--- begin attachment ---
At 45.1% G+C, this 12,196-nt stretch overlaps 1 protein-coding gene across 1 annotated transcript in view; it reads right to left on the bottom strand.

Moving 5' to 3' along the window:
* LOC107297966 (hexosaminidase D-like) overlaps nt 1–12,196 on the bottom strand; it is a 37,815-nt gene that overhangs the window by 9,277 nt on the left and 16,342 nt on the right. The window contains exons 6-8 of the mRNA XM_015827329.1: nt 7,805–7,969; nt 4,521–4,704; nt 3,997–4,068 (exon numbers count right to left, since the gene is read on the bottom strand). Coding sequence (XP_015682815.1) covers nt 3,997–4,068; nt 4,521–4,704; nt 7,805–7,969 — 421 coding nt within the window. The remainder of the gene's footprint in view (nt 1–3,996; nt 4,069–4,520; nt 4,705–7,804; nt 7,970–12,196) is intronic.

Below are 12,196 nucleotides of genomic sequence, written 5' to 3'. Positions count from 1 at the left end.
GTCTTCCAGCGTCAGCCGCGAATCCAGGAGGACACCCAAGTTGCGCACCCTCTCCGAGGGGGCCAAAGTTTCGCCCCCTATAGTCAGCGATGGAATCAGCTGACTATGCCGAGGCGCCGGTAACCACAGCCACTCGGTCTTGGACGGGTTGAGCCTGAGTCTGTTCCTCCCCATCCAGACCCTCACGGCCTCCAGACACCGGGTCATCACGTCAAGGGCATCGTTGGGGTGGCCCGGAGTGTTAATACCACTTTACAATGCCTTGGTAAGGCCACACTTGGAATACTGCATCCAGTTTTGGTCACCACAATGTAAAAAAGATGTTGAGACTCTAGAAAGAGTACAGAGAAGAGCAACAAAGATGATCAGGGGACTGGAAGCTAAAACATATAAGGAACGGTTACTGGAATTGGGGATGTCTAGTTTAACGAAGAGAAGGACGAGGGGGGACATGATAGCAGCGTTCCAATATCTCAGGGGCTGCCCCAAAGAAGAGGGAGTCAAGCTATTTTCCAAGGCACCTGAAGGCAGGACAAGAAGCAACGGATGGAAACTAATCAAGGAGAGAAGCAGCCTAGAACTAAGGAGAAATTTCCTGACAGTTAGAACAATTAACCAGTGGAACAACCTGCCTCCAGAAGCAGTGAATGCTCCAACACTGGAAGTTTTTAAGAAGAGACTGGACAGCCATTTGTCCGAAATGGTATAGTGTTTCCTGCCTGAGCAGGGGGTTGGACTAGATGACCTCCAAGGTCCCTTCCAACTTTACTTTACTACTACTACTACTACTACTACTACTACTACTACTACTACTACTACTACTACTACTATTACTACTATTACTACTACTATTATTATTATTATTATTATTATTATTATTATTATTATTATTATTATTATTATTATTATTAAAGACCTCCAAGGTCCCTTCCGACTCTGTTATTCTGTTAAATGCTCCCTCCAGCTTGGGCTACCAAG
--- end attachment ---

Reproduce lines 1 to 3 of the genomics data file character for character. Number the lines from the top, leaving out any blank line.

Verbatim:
At 45.1% G+C, this 12,196-nt stretch overlaps 1 protein-coding gene across 1 annotated transcript in view; it reads right to left on the bottom strand.

Moving 5' to 3' along the window:
* LOC107297966 (hexosaminidase D-like) overlaps nt 1–12,196 on the bottom strand; it is a 37,815-nt gene that overhangs the window by 9,277 nt on the left and 16,342 nt on the right. The window contains exons 6-8 of the mRNA XM_015827329.1: nt 7,805–7,969; nt 4,521–4,704; nt 3,997–4,068 (exon numbers count right to left, since the gene is read on the bottom strand). Coding sequence (XP_015682815.1) covers nt 3,997–4,068; nt 4,521–4,704; nt 7,805–7,969 — 421 coding nt within the window. The remainder of the gene's footprint in view (nt 1–3,996; nt 4,069–4,520; nt 4,705–7,804; nt 7,970–12,196) is intronic.